clostridium perfringens netF cytotoxin


C. perfringens is a gram-positive, rod-shaped, anaerobic, spore-forming bacterium that is classified into 5 toxinotypes (A, NetF[Please add this to all C.perf on website, as highlighted. ] , B, C, D, and E) according to the 4 major toxins they produce.1 The toxins are common causes of diarrhea, enterocolitis (inflammation of the small and large intestine), enterotoxemia, and colitis (inflammation of the colon) in horses, goats, pigs, and cattle.2 The NetF toxin is one of a series of recently found toxins produced by the spore forming bacteria. Normally, C. perfringens are nonpathogenic and present in the gastrointestinal tract in low numbers. However, antibiotics use, dietary imbalances, and other stressors may cause overgrowth of C. perfringens, leading to GI diseases.3 The disease may occur sporadically or as an outbreak, and clinically affected neonatal foals have high risk of rapid death. Because nonpathogenic serotypes are common, diagnosis is based on identification of toxigenic C. perfringens in fecal samples. PCR detection for toxin-producing genes is recommended.4 Fluxergy’s rapid PCR test is toxin specific and provides reliable detection of the NetF cytotoxin in a point-of-care format.

Key Benefits

Simple workflow

No sample preparation

Automated data interpretation

Sample to result in 30 minutes

Early detection is treatable with antibiotics

Toxin specific

Assay Specifications

Sample Type Fecal Swab
Species Equine
Storage Condition Fluxergy Card – Room temperature @ ~23° C
Fluxergy Buffers – Frozen @ -20°C

Kit Contents

  • 6” Rayon swab
  • Fluxergy C. perfringens NetF Buffer 1
  • Fluxergy C. perfringens NetF Buffer 2
  • Fluxergy Card

Customer supplied reagents and supplies

  • Clinical sample for testing

Sample collection method

For, fecal swab. It is recommended that the head of the swab is fully coated with sample material. For optimal performance, collect feces to be tested in a sterile 2 oz specimen cup. Fully submerge the head of the swab into the sample for 5 seconds. Place stool coated swab into the swab tube. The opposite end of the tube serves as a tight-fitting cap. Place sample at 4°C if not testing immediately.

Intended use

The Fluxergy C. perfringens NetF assay is a qualitative test for the rapid detection of C. perfringens in equine fecal samples.

Positive PCR Result: indicates that DNA or RNA of the target organism is present in the tested sample. 

Negative PCR Result: indicates that DNA or RNA of the target organism was not detected in the tested sample. However, a negative PCR results may also indicate that the number of target organisms is below the limit of detection.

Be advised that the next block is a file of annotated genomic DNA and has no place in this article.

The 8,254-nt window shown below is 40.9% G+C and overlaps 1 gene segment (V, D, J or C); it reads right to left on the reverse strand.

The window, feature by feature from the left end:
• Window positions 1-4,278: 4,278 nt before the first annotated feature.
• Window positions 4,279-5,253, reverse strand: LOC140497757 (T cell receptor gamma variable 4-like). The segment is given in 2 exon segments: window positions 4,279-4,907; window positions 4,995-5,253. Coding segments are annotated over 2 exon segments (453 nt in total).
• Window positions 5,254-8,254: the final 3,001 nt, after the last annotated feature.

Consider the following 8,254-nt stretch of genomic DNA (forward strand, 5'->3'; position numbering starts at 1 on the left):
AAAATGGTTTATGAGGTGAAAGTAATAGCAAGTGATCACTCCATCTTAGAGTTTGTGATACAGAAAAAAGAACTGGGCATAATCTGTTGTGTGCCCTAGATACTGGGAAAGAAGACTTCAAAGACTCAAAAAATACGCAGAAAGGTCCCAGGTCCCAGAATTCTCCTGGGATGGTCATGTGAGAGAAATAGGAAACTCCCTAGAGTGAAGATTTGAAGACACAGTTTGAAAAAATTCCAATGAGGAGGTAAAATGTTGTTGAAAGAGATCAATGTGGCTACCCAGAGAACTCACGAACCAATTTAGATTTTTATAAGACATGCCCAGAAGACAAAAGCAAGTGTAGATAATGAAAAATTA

Warnings and Precautions

  • Fluxergy’s C. perfringens NetF assay is for Research Use Only (RUO). It is not intended for diagnostic use.
  • Fluxergy’s C. perfringens NetF assay is compatible only with the Fluxergy Analyzer Beta device.
  • All specimens should be handled as potentially infectious agents and according to universal safety precautions.
  • This Fluxergy C. perfringens NetF assay is compatible only for equine fecal swab. The sample type must be specified as each buffer is specially crafted for the sample.
  • Contamination of the sample and kit contents may lead to erroneous results. Use aseptic technique and a clean workspace whenever possible.
  • Store Fluxergy assay kit at recommended storage temperature and conduct assay within specified environment (e.g. temperature and humidity) for optimal performance.
  • Follow appropriate specimen collection, storage and processing for optimal performance.
  • Use Fluxergy supplied swabs, reagents, pipettes and pipette tips to conduct assay for optimal performance.

Detection of Clinical Sample

Clinical sample detection. A clinical equine fecal sample tested positive for C. perfringens NetF, as indicated by amplification and positive agreement with the clinical reference laboratory assay. This result was obtained using the Fluxergy Analyzer Beta and C. perfringens NetF assay.


  1. Uzal, F. A., Vidal, J. E., McClane, B. A., & Gurjar, A. A. (2010). Clostridium perfringens toxins involved in mammalian veterinary diseases. The open toxinology journal, 2, 24.
  2. Silva, R. O. S., Oliveira Junior, C. A., Guedes, R. M. C., & Lobato, F. C. F. (2015). Clostridium perfringens: a review of the disease in pigs, horses and broiler chickens. Ciência Rural, 45(6), 1027-1034.
  3. Traub-Dargatz, J. L., & Jones, R. L. (1993). Clostridia-associated enterocolitis in adult horses and foals. Veterinary Clinics of North America: Equine Practice, 9(2), 411-421.
  4. Allison J. Stewart, Clostridia-associated Enterocolitis in Horses. Merck Veterinary Manual.